Crèche teacher on how the lockdown has impacted her

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Since the Covid-19 shutdown, many early childhood development (ECD) centres are struggling.
Since the Covid-19 shutdown, many early childhood development (ECD) centres are struggling.
Ralf-Finn Hestoft / Getty Images

They’re an important part of the education cycle. They help shape and prepare children for primary school. But since the Covid-19 shutdown, many early childhood development (ECD) centres are struggling.

Now a national protest has started after social development minister Lindiwe Zulu announced that R1,3 billion will be allocated towards employing youth compliance monitors in ECD. Protesters want the minister to use the money to support the ECD workforce.

Read more | Early childhood development centre jobs at risk of being lost forever - C19 People's Coalition

ECD centre owner Mandisa Khuzwayo, of Siyakhula ECD in Soweto, is disappointed at the lack of support government has given them.

“This year has been bad. I have had no support from any company or social development,” she says.

Mandisa says she only worked two months this year. “I opened with eight kids in January and there were 15 in February, which was the last month we worked. I am worried about the kids being idle at home – most of the homes are in dire poverty.”

Mandisa says she tried to feed the children in her community but couldn’t continue because it was out of her own pocket.

She was also cognisant of the fact that people would think she was still operating while she’s just making sure the children have something to get them through the day.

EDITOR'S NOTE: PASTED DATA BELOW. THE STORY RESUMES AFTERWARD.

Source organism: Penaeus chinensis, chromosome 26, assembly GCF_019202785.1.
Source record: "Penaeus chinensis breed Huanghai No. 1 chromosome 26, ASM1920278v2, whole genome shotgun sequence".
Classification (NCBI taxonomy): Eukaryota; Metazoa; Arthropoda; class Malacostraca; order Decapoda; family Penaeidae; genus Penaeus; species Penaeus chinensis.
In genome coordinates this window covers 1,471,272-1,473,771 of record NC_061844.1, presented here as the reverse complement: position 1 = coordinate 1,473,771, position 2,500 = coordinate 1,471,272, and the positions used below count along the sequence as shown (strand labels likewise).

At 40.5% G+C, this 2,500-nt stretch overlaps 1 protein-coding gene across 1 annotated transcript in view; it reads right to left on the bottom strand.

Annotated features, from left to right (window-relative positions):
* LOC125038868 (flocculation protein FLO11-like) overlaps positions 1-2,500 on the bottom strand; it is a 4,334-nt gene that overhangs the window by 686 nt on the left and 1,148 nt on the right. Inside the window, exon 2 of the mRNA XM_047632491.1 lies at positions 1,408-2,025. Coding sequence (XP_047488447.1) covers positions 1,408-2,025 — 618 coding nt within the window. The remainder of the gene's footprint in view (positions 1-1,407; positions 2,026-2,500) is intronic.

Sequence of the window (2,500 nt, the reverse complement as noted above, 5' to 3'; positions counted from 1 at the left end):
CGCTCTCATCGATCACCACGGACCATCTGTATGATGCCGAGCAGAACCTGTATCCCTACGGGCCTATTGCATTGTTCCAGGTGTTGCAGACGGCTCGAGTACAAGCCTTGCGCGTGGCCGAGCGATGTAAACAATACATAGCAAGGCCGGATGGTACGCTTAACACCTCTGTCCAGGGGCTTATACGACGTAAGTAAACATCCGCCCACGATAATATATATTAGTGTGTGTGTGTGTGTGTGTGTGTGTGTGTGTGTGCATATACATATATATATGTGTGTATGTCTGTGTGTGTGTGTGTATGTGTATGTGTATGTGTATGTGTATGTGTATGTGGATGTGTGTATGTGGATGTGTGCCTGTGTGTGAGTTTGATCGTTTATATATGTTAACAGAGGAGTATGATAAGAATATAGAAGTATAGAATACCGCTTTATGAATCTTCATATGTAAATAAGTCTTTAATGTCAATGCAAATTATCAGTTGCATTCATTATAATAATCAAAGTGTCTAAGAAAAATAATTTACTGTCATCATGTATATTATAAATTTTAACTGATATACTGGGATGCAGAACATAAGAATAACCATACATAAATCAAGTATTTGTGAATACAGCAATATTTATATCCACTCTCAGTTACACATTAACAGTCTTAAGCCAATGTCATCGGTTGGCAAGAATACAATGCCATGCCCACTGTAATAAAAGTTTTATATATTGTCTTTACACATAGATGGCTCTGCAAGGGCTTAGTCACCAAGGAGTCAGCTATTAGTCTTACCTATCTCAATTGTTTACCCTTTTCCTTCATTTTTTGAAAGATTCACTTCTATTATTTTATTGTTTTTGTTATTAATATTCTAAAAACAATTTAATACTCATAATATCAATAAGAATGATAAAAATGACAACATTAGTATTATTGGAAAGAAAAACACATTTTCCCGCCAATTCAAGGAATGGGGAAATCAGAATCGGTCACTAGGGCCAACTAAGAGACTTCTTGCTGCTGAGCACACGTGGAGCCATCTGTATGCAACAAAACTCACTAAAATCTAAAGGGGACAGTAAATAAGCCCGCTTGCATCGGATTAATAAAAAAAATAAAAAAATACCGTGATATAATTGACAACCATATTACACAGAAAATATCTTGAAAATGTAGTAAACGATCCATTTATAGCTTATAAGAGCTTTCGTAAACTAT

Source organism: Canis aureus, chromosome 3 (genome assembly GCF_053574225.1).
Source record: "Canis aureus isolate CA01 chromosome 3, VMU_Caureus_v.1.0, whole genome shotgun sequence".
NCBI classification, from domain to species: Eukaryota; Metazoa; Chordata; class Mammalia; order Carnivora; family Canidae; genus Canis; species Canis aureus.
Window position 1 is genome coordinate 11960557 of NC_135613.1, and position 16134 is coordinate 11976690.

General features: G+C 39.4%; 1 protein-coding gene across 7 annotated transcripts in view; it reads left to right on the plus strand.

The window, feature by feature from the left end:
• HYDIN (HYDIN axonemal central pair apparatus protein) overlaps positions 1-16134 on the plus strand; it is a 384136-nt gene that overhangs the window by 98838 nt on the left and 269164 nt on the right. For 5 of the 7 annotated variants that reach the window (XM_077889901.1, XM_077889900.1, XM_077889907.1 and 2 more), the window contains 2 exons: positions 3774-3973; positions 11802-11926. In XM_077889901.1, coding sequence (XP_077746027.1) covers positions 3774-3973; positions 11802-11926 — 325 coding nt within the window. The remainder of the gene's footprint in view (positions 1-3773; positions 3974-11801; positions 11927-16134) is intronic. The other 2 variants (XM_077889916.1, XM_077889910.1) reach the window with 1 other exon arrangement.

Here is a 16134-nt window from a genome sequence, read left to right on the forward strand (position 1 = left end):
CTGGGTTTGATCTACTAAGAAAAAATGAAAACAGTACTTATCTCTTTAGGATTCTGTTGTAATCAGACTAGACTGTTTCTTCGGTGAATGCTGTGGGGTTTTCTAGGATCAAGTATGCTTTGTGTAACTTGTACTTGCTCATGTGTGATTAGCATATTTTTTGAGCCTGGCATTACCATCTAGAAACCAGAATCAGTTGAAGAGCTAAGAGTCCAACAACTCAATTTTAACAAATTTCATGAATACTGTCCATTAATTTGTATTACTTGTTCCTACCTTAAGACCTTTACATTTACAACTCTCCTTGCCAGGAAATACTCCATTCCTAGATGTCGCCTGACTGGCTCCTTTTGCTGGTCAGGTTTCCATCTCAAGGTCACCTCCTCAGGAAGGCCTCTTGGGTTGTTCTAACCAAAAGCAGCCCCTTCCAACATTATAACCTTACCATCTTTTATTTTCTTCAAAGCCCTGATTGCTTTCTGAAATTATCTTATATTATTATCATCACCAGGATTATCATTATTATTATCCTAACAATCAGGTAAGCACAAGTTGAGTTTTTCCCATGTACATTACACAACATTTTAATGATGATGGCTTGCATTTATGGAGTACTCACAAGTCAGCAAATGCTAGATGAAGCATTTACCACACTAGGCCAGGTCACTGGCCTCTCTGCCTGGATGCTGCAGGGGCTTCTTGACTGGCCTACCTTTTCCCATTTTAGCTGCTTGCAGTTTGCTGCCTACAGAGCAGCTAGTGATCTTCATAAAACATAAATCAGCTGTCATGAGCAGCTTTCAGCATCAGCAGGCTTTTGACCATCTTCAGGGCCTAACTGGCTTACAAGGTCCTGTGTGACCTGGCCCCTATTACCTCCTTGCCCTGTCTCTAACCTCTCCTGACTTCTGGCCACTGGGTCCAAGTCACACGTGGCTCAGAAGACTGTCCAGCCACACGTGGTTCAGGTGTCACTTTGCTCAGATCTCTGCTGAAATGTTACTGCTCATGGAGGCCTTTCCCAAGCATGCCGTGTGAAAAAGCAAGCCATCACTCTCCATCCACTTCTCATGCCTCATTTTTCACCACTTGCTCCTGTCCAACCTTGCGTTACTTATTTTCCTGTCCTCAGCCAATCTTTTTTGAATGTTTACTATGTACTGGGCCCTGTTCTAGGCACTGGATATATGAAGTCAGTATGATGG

“The kids keep coming to ask when I will give them food again. They love my soft porridge,” she says, smiling.

Read more | Over 12 000 early childhood development centres have applied to reopen

Yet it’s not only the children who attend her centre she wants to feed, Mandisa says, but also those in her community because she knows some homes are struggling to provide three meals a day for the young ones.

It is with a heavy heart that Mandisa has had to send the two teachers who work at her centre home because there’s no money coming in, she says.

She can barely wait to get back to work. Her centre is dead quiet and only the drawings on the walls show that it’s a place often filled with children.

Right now, there is no crying child, no sound of small voices singing nursery rhymes or kids running around, which she misses a lot.

In the meantime, she’s started a business selling eggs in the area.

Read more | Here's when the school year will end: Education dept releases revised calendar dates

Mandisa’s passion for children is the reason she started the centre back in 2013. She says she wants to be more than just a teacher to the children.

“I love kids a lot. I want to see them in a good environment. I want to be a foster parent and accommodate those in need,” she says.

Mandisa says if money was no obstacle, she would feed any child who came to her.

“Many children go to school on an empty stomach and only eat at about 11am at school. They go back home at 2pm and there’s nothing to eat because their parents are out to make ends meet. I want to help those kids who find themselves in such situations,” she says.
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